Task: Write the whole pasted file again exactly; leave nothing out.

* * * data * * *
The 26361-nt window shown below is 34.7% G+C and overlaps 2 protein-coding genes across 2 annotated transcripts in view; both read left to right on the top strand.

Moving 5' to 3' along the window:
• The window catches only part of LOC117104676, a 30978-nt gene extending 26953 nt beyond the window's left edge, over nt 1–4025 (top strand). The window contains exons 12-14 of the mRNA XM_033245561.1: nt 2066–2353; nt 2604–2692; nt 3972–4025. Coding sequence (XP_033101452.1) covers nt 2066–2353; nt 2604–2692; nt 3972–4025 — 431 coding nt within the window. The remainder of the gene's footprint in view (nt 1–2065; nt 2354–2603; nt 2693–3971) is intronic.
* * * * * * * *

The 26361-nt window shown below is 34.7% G+C and overlaps 2 protein-coding genes across 2 annotated transcripts in view; both read left to right on the top strand.

Moving 5' to 3' along the window:
• The window catches only part of LOC117104676, a 30978-nt gene extending 26953 nt beyond the window's left edge, over nt 1–4025 (top strand). The window contains exons 12-14 of the mRNA XM_033245561.1: nt 2066–2353; nt 2604–2692; nt 3972–4025. Coding sequence (XP_033101452.1) covers nt 2066–2353; nt 2604–2692; nt 3972–4025 — 431 coding nt within the window. The remainder of the gene's footprint in view (nt 1–2065; nt 2354–2603; nt 2693–3971) is intronic.